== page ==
Emily Spry: Being pestered is part of being a foreigner in Freetown

Pikin HospitalTwo young boys once helped me when my bicycle tyre was ripped right open by a bit of metal in the road.  I spent an hour or so sitting with one while his cousin, who also had a bicycle, took my wheel to the repair man.  When he came back, I tipped them both as thanks – they had been really helpful.  Then the older one, Abdul, said, “Emily, give me your number, so that I can call you at any time.”  I felt obliged and, I reasoned, as he was a school kid, he was never going to have access to enough phone credit to call me “at any time;” it was just a turn of phrase.

How wrong I was.  He immediately gave my number to his mother and father and, by the evening, the entire family was calling me to tell me how much Abdul missed me and how they must come and visit me.  They really did call “at any time;” when I was at work, late at night, throughout the weekend, and often very early in the morning. The family visited us (the father eventually asked us to give him a job, which we were not able to do) but it was clear that we didn’t have much in common and Abdul himself was, unsurprisingly, not actually interested in being friends with a couple of 30 year old Britishers.
For weeks after this unsuccessful visit, his father “flashed” me regularly.  This is the ubiquitous practice of calling and hanging up quickly, in the hope the recipient will return your call, thereby saving your own precious phone credit.  When I had saved the whole family’s numbers as “do not pick up,” they called from other numbers to try to catch me out.  The words “at any time” began to ring in my head.
But other pests can be rather fascinating. Perhaps due to the absence of any mental health services in Freetown, there are a number of familiar faces around town whose behaviour extends beyond the bounds of eccentricity or cultural misunderstanding.
These men (they are usually men) are often decked out with a huge arrange of found objects, which they attach around their necks or in their hair.  They pace the main streets in town, staring or ranting.  Most look well-fed, if not clean, so someone must be providing for them, but it is awful to think that they are condemned to a life without any hope of treatment for their severe mental health problems.  I’m sure that many others don’t do as well.
There is one thin quiet guy, without any shoes, who has so many years of street dust ground into his clothes that it is impossible to see what their original colour was.  He has a profound squint and has something funny about touching things.  He often walks up quietly when we are stationary in traffic, looking away, and wipes the heel of his hand across the bonnet.  Then he turns and walks away, touching a metal pole by the side of the road in the same deliberate way, indicating its significance to him.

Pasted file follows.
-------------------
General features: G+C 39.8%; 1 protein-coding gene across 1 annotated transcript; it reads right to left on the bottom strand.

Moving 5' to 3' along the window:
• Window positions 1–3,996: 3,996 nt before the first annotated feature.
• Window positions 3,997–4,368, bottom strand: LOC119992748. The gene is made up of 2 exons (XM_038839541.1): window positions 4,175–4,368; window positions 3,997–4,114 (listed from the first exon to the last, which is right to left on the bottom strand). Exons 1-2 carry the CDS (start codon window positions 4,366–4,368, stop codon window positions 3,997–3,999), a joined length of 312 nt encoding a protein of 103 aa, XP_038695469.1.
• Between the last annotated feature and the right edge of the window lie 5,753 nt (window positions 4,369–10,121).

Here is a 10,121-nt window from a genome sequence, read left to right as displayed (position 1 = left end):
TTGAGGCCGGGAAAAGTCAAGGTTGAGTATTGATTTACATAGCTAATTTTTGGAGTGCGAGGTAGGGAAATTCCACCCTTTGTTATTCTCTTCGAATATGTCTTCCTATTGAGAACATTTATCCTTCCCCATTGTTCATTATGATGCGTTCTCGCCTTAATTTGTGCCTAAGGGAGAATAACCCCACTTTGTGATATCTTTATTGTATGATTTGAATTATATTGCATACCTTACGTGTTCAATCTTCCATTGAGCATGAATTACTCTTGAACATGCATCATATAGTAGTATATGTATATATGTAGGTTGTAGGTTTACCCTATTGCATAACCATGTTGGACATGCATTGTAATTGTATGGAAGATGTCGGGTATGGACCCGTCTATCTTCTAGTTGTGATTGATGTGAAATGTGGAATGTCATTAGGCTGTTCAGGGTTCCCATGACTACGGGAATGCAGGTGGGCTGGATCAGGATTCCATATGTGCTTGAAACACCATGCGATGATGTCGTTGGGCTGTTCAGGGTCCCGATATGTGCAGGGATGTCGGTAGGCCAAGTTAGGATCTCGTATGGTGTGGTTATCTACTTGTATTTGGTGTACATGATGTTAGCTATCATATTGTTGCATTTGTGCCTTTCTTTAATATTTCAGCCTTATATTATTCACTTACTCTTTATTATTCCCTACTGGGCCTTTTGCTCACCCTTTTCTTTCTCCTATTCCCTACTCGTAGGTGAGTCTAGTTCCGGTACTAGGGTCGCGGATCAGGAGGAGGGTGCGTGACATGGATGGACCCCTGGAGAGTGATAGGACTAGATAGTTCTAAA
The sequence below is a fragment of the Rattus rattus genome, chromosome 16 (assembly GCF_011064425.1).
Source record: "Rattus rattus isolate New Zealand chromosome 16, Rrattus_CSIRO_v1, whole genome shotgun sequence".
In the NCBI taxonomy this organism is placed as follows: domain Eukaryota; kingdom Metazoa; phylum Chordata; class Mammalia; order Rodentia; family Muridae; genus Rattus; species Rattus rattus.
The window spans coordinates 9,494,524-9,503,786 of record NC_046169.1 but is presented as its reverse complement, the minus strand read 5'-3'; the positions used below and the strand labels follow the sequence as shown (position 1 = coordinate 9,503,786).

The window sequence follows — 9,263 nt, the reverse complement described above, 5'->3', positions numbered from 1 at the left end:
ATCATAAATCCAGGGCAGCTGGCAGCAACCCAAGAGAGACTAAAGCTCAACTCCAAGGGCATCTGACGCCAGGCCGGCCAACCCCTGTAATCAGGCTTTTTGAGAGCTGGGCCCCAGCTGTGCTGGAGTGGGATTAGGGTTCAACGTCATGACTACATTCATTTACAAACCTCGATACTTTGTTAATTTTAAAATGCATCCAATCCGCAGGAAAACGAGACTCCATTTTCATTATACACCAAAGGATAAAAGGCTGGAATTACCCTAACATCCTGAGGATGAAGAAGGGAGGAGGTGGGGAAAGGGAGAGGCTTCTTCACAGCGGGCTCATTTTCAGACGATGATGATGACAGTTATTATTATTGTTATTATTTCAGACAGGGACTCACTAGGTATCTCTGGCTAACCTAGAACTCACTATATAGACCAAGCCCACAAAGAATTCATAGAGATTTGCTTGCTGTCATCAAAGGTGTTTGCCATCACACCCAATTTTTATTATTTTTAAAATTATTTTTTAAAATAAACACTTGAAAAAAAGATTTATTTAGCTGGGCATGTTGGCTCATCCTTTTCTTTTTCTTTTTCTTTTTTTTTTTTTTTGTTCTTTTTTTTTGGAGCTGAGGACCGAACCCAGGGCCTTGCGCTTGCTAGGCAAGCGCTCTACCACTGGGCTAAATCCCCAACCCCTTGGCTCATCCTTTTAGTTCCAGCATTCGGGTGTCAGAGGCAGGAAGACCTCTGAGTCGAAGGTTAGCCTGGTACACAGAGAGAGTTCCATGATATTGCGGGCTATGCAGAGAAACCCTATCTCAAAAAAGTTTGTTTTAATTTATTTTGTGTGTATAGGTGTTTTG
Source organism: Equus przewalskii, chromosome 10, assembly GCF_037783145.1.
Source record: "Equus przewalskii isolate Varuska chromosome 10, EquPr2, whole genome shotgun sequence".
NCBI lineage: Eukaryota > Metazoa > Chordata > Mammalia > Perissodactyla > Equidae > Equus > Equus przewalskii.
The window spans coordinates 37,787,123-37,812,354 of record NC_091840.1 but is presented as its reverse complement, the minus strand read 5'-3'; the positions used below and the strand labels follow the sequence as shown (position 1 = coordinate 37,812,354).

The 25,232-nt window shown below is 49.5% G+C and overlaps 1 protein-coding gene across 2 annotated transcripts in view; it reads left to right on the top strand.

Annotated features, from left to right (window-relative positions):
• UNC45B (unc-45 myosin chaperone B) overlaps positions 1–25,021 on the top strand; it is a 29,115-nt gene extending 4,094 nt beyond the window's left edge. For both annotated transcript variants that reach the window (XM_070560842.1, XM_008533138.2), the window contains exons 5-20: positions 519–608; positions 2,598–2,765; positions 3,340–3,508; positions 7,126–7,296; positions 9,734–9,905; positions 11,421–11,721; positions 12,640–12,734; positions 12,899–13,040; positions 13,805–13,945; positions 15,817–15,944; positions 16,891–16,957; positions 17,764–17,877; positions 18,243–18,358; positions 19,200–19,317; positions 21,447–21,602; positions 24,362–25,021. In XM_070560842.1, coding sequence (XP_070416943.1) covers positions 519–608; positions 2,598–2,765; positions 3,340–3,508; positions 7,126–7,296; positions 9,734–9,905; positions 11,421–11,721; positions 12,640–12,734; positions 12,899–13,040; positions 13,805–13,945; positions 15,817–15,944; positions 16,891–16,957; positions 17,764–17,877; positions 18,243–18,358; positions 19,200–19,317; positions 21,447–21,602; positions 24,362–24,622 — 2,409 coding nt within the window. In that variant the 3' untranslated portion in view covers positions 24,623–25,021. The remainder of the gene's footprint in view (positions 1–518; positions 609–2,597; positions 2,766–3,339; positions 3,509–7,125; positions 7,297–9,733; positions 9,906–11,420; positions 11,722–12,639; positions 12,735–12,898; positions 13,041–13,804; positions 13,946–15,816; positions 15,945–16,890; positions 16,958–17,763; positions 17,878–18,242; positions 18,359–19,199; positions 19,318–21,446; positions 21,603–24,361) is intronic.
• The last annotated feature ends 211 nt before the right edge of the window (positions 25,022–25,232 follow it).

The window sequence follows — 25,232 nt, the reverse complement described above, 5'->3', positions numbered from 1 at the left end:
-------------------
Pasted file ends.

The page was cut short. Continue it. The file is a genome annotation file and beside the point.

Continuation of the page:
Another is an animated young man with thick rimmed glasses, bright clothes and a huge fake plastic mobile phone, which he talks to loudly when he wants to look busy.  Whenever he sees us, he hands me photocopies of significant pictures, such as the US flag, ripped from magazine adverts.  On these, he writes long letters about JFK and Queen Elizabeth, listing UN agencies and urging immediate action (“The American Embassy must be whitewashed”).
After one incident where he grabbed my arm when we were driving away and shouted “I love you, I love you”, I have stopped accepting his letters, just to be on the safe side.  He puts them under the windscreen wiper instead now.
I am coming to the end of my time in Sierra Leone, and I’m not sure how I feel about it.  Freetown very much feels like home now.
London seems like a fantasy land, a vaguely comical far-away place where everything is grey and clean and cool and smooth and clean water gushes from the tap at any time.  A place where supermarkets, with their shiny floors and endless rows of varied products, are normal.  Somewhere where it is not normal for a person to live at the side of an unpaved road under a piece of zinc or to only have one item of clothing or to be floridly psychotic in the middle of town.

Emily Spry is a doctor from London who has taken a year out of her General Practice Specialty Training Programme to live and work in Sierra Leone, West Africa. She is working for the Welbodi Partnership, a charity which supports the main government Children’s Hospital in a country where more than one quarter of children die before their fifth birthday.